The Mat-Su Valley Frontiersman — the hometown newspaper of Sarah Palin — reports that the Governor has replied to a list of 14 submitted questions. Among the queries was a question about the fact that, while she was mayor of Wasilla, her administration’s policy was to “bill victims” for their rape kits:
Q: During your tenure as mayor in 2000, then police chief Charlie Fannon commented in a May 23, 2000 Frontiersman article about legislation Gov. Tony Knowles signed protecting victims of sexual assault from being billed for rape kits collected by police as part of their investigations. Fannon revealed then that Knowles’ decision would cost Wasilla $5,000 to $14,000 a year, insinuating that the department’s policy was to bill victims for this testing. During your tenure as Mayor, what was the police department and city’s standard operating procedure in recovering costs of rape kits? Were any sexual assault victims ever charged for this testing while you were mayor?
A: The entire notion of making a victim of a crime pay for anything is crazy. I do not believe, nor have I ever believed, that rape victims should have to pay for an evidence-gathering test. As governor, I worked in a variety of ways to tackle the problem of sexual assault and rape, including making domestic violence a priority of my administration.
It is indeed “crazy,” yet charging sexual assault victims for their rape kits (which cost $300 to $1,200 at the time) is exactly what happened while she was mayor of Wasilla. In a budget-cutting move, Palin’s administration began charging rape victims for exams and the kits containing the medical supplies. (Her signature is on the budget.) USA Today reported:
It is not known how many rape victims in Wasilla were required to pay for some or all of the medical exams, but a legislative staffer who worked on the bill for [state legislator Eric] Croft said it happened. “It was more than a couple of cases, and it was standard practice in Wasilla,” Peggy Wilcox said, who now works for the Alaska Public Employees Association. “If you were raped in Wasilla, this was going to happen to you.”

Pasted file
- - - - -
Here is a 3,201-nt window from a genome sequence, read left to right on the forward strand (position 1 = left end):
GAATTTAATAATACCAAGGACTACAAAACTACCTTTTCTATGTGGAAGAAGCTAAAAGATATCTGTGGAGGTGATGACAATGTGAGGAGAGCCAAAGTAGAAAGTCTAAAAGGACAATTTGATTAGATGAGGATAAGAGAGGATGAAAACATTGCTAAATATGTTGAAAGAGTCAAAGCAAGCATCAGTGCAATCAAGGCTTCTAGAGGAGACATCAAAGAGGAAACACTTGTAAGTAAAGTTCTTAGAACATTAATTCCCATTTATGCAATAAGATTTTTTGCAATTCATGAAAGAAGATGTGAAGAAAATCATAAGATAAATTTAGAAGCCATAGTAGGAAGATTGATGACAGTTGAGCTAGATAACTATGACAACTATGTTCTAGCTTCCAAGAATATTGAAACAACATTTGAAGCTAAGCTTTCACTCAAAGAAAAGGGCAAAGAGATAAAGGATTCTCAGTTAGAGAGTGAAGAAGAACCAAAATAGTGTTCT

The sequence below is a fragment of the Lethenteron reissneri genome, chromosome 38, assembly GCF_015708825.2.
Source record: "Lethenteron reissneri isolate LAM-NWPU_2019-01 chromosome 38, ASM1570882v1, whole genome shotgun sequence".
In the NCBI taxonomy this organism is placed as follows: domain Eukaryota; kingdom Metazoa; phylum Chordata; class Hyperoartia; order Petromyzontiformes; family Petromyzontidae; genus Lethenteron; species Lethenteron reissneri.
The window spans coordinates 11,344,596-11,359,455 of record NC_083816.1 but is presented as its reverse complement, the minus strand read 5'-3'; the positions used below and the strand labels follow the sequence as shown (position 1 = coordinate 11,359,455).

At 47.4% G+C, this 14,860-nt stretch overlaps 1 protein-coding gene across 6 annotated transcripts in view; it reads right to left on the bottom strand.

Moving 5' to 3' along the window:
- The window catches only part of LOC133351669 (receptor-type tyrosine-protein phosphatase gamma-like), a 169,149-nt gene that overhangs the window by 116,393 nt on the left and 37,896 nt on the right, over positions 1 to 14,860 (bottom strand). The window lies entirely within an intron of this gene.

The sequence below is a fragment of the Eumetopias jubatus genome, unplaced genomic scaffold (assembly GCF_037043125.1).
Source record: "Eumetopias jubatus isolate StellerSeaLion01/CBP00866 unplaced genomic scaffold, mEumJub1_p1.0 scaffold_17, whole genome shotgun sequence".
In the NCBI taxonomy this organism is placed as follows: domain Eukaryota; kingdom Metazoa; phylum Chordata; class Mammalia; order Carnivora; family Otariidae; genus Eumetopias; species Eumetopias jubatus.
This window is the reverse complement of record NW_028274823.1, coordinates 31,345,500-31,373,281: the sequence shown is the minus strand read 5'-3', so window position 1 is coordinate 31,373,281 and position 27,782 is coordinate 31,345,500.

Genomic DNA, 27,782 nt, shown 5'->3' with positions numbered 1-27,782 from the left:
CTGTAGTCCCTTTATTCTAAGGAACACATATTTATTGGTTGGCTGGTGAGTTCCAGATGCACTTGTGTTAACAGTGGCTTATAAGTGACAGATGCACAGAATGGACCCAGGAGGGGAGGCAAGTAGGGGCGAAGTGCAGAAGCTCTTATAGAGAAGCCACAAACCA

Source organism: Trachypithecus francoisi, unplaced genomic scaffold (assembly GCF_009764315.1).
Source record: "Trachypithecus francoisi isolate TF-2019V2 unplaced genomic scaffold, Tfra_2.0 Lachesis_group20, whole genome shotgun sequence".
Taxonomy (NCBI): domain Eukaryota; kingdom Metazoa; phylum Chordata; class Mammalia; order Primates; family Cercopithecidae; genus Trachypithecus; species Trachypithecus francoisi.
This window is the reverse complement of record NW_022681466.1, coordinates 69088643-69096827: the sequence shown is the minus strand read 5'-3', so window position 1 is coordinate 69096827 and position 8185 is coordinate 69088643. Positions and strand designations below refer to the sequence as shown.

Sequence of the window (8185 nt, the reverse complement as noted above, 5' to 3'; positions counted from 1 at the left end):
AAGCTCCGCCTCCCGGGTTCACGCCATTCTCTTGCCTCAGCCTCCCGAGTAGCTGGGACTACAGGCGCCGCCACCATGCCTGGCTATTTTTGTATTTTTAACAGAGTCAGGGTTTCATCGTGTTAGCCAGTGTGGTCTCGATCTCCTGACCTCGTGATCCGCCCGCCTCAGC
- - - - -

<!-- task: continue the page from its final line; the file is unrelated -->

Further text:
The practice of charging rape victims got the attention of state lawmakers in 2000, who passed a bill to stop the practice.
In her short tenure as Governor, Palin has come under criticism for presiding over a state where rape is “epidemic.” A March study by a state task force found that level of funding only covered the cost of helping women and children hurt by the epidemic of sexual violence. It was not enough to try to prevent assaults from happening or to ensure “accountability of offenders.”
Peggy Brown, executive director of the Alaska Network on Domestic Violence and Sexual Assault, said of Palin: “She’s really done a lot of work on oil and gas, but when it comes to violence against women and children…we haven’t been on her radar as a priority.” (HT: E&P)
Slate writes that the intent of Palin’s police chief was to try to “bill insurance companies, not victims.” John Aravosis responds, “Sarah Palin’s city charged rape victims’ insurance companies, and we’re to believe that the insurance picked up the emergency room visit 100% and the victims never were forced to pay a dime? Really?”
,The Palin administration says it fired public safety director Walt Monegan because he went “to Washington, D.C., to seek funding for a new, multimillion-dollar sexual assault initiative the governor hadn’t yet approved.”